Trust Me: Inside the National Trust
By Arnold Berke
In December the Trust and four other national nonprofits filed amicus briefs in a lawsuit over a New Orleans development. The suit contends that the U.S. Department of Housing and Urban Development didn't produce an environmental impact statement and failed to follow required federal preservation review procedures when it gave $25 million to redevelop the St. Thomas Housing Project. The suit was filed in federal court in 2002 by local groups that said a proposed Wal-Mart Superstore (opened last summer) and new housing in the Lower Garden District could harm historic sites in the area. The alleged environmental impacts included the razing of 1,500 units of public housing without providing for appropriate relocation of residents. The suit also says HUD erred by leaving compliance procedures in the hands of the city housing authority and the developer. The other organizations are the American Planning Association, Sierra Club, Institute for Local Self-Reliance, and Great Rivers Environmental Law Center.
... It will take at least $60,000 to shore up Sagrado Corazon Mission, a church flirting with collapse in the Texas hamlet of Ruidosa. The elements are eating away at the c. 1914 adobe, unused since the 1960s and missing one of two towers and much of its roof. But help is coming. The Texas Historical Commission offered $30,000 to stabilize the building. Then the Presidio County Historical Commission and the Trust chimed in to help match the grant with $6,000 and $5,000, respectively. And a private donor gave $1,000. Donations for the church, whose full restoration could cost $250,000, are being coordinated by the county's Ruidosa Mission Project. Initial work may begin soon. If you'd like to assist, call the Mission Project at (432) 729-4452.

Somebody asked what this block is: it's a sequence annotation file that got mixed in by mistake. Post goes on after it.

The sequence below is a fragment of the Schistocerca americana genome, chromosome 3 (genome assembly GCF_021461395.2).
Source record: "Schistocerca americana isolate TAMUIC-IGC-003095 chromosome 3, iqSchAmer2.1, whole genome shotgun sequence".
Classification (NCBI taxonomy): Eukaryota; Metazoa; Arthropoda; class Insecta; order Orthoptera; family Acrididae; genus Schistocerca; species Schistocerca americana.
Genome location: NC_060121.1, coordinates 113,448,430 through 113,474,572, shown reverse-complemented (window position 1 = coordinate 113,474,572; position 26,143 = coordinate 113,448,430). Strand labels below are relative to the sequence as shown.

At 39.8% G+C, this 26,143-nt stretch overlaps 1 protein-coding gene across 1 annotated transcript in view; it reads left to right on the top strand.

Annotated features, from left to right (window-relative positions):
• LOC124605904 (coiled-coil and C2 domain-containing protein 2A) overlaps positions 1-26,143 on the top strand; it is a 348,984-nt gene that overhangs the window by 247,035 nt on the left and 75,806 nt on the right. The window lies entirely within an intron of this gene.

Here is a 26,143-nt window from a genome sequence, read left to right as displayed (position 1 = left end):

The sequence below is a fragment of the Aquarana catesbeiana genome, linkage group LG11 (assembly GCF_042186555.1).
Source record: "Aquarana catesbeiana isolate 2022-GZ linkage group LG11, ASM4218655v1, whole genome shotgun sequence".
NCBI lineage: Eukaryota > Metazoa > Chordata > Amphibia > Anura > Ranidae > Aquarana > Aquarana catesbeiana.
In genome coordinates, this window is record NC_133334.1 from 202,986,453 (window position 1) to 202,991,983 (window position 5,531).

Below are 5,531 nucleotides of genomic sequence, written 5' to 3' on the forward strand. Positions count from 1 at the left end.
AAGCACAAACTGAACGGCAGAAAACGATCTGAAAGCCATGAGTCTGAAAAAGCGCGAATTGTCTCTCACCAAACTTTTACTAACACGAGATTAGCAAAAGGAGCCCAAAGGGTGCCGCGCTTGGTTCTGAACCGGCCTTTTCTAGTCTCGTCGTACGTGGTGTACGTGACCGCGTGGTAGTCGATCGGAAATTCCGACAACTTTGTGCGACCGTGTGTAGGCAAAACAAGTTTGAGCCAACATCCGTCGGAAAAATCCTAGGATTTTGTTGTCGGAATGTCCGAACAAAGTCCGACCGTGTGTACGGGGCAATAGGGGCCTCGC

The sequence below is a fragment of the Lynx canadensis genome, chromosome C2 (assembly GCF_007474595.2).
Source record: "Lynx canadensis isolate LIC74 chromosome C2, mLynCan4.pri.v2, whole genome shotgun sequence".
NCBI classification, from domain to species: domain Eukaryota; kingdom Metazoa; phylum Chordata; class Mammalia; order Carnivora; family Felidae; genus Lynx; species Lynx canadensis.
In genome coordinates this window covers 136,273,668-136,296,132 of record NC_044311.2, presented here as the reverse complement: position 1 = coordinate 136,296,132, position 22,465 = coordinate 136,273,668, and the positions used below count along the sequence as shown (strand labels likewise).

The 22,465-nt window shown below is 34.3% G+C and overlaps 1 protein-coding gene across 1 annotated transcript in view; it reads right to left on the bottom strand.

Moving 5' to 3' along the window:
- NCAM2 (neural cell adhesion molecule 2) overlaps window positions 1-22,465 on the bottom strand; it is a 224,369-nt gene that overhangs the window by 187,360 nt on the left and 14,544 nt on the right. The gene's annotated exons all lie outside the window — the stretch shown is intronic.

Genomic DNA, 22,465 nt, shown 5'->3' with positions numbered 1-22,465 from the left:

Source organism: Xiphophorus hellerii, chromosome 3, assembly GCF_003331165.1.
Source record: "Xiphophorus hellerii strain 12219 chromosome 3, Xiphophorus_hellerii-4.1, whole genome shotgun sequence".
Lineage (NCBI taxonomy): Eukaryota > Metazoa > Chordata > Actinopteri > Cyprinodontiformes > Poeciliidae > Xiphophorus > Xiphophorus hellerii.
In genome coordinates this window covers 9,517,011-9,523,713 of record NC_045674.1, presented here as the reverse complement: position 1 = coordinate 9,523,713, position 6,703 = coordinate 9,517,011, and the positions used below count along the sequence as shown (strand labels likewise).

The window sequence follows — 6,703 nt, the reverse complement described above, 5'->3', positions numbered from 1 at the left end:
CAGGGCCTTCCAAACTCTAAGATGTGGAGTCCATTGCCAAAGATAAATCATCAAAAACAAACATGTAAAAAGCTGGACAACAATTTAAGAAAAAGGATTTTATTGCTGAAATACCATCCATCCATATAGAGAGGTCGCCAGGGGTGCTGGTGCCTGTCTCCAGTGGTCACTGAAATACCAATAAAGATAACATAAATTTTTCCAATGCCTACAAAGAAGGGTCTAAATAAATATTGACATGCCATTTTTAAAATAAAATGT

... The President Lincoln and Soldiers' Home National Monument has received a $55,000 grant from United Technologies Corp. to support "green design." The Trust historic site in Washington, D.C., under restoration, will use the funds to incorporate environmentally positive practices into the rehab of one of its buildings, to become a visitors center. The grant is from UT's Sustainable Cities initiative, launched in October to promote green building in urban areas and the teaching of sustainability principles—weighing the environmental effects of business decisions.
... Standing like a sentry in Lake Huron, the DeTour Reef Lighthouse guides ships to and from the busy St. Mary's River, the link to Lake Superior. But the Coast Guard declared this and many other Michigan lights surplus in 1997, landing them on the Trust's 1998 most-endangered list. That's when locals founded the DeTour Reef Light Preservation Society, determined to restore the 1931 structure. They succeeded. Raising more than $1 million from the state (including its preservation office), a foundation, and local donors, the group finished the job last fall. Its next goal is to acquire the light, which society board member Jeri Baron Feltner says should occur "in the very near future." (A surprising fact: Michigan boasts 126 lighthouses, more than any other state.)
... What could Chesterwood and the Fontainebleau Hotel possibly have in common? Well, each is feting a 50th. The former, a Trust historic site in Stockbridge, Mass., that was the studio of sculptor Daniel Chester French, is marking 50 years since it opened to the public. The latter, in Miami Beach, Fla., made the half-century point in December. This zesty essay in MiMo (Miami Modern), and the youngest Historic Hotel of America, was designed by once-maligned, now-admired architect Morris Lapidus. Hmm ... what would French and Lapidus have had in common?